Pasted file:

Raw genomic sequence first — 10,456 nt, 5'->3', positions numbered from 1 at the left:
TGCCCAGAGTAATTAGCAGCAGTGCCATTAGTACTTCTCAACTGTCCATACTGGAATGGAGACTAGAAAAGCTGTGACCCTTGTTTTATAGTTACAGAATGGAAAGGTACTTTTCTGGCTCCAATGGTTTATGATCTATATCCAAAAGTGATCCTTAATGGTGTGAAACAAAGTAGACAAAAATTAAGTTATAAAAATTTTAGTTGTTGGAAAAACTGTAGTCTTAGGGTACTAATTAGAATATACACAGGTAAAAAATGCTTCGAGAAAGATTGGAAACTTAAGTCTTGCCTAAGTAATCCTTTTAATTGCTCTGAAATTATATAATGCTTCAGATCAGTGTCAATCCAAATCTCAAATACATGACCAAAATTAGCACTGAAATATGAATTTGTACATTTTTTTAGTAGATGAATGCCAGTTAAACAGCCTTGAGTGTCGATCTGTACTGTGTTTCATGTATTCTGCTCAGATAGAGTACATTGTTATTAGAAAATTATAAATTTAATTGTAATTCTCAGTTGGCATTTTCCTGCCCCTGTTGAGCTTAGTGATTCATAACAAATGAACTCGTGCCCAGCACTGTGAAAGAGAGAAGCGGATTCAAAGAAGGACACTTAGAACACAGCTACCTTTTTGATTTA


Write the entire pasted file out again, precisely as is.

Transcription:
Raw genomic sequence first — 10,456 nt, 5'->3', positions numbered from 1 at the left:
TGCCCAGAGTAATTAGCAGCAGTGCCATTAGTACTTCTCAACTGTCCATACTGGAATGGAGACTAGAAAAGCTGTGACCCTTGTTTTATAGTTACAGAATGGAAAGGTACTTTTCTGGCTCCAATGGTTTATGATCTATATCCAAAAGTGATCCTTAATGGTGTGAAACAAAGTAGACAAAAATTAAGTTATAAAAATTTTAGTTGTTGGAAAAACTGTAGTCTTAGGGTACTAATTAGAATATACACAGGTAAAAAATGCTTCGAGAAAGATTGGAAACTTAAGTCTTGCCTAAGTAATCCTTTTAATTGCTCTGAAATTATATAATGCTTCAGATCAGTGTCAATCCAAATCTCAAATACATGACCAAAATTAGCACTGAAATATGAATTTGTACATTTTTTTAGTAGATGAATGCCAGTTAAACAGCCTTGAGTGTCGATCTGTACTGTGTTTCATGTATTCTGCTCAGATAGAGTACATTGTTATTAGAAAATTATAAATTTAATTGTAATTCTCAGTTGGCATTTTCCTGCCCCTGTTGAGCTTAGTGATTCATAACAAATGAACTCGTGCCCAGCACTGTGAAAGAGAGAAGCGGATTCAAAGAAGGACACTTAGAACACAGCTACCTTTTTGATTTA